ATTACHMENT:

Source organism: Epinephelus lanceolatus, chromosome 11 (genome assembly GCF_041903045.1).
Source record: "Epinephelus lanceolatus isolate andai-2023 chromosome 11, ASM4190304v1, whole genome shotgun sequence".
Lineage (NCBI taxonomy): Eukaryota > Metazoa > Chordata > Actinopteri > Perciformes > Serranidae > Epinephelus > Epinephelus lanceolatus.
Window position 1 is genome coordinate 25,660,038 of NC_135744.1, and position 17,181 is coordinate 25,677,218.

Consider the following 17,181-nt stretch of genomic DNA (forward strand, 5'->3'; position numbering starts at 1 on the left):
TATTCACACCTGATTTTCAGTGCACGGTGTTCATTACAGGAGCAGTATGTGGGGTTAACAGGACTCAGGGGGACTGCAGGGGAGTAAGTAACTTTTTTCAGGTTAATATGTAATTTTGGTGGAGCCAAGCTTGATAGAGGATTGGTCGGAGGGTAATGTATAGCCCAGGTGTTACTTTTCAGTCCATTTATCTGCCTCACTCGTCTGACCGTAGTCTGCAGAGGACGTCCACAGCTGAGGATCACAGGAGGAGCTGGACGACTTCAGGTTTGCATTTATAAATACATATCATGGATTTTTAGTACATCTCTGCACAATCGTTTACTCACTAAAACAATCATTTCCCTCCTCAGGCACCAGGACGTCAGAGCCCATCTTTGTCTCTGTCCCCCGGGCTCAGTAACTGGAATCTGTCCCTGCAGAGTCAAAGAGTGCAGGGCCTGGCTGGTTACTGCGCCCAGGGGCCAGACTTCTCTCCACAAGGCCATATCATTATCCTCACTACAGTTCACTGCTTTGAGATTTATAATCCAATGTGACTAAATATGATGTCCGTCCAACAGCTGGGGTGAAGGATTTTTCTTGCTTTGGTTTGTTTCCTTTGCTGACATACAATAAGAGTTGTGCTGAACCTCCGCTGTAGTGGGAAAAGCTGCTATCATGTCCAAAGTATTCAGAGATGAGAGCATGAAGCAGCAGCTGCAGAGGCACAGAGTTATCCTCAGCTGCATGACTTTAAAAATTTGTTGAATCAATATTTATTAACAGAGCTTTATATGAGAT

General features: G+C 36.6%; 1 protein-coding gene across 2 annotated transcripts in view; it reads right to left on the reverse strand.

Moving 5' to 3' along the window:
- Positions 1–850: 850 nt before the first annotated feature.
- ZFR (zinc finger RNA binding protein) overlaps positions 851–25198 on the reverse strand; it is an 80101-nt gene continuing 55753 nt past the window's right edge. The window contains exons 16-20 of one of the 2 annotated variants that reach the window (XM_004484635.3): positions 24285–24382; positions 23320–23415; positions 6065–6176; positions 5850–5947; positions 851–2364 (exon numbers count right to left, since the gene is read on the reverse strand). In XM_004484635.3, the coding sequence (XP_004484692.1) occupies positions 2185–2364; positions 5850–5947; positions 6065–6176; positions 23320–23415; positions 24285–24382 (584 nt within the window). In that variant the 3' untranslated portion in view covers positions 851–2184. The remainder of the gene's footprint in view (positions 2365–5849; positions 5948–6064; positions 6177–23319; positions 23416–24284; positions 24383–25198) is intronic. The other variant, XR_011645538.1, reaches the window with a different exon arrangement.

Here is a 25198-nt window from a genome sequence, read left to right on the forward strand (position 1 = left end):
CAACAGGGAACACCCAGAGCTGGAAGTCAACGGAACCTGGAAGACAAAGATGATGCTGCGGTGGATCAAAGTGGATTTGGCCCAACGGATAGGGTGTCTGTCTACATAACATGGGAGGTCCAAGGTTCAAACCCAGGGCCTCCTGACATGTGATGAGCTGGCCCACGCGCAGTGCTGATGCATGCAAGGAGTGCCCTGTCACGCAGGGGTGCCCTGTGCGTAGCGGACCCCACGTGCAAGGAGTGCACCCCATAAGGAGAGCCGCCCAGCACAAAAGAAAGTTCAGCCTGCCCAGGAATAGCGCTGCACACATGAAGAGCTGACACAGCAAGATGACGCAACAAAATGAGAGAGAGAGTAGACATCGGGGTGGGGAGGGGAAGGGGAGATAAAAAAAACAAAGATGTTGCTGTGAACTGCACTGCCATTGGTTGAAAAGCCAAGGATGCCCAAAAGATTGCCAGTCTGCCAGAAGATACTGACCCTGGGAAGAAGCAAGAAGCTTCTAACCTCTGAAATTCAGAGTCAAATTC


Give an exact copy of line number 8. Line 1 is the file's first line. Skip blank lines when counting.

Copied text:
Moving 5' to 3' along the window: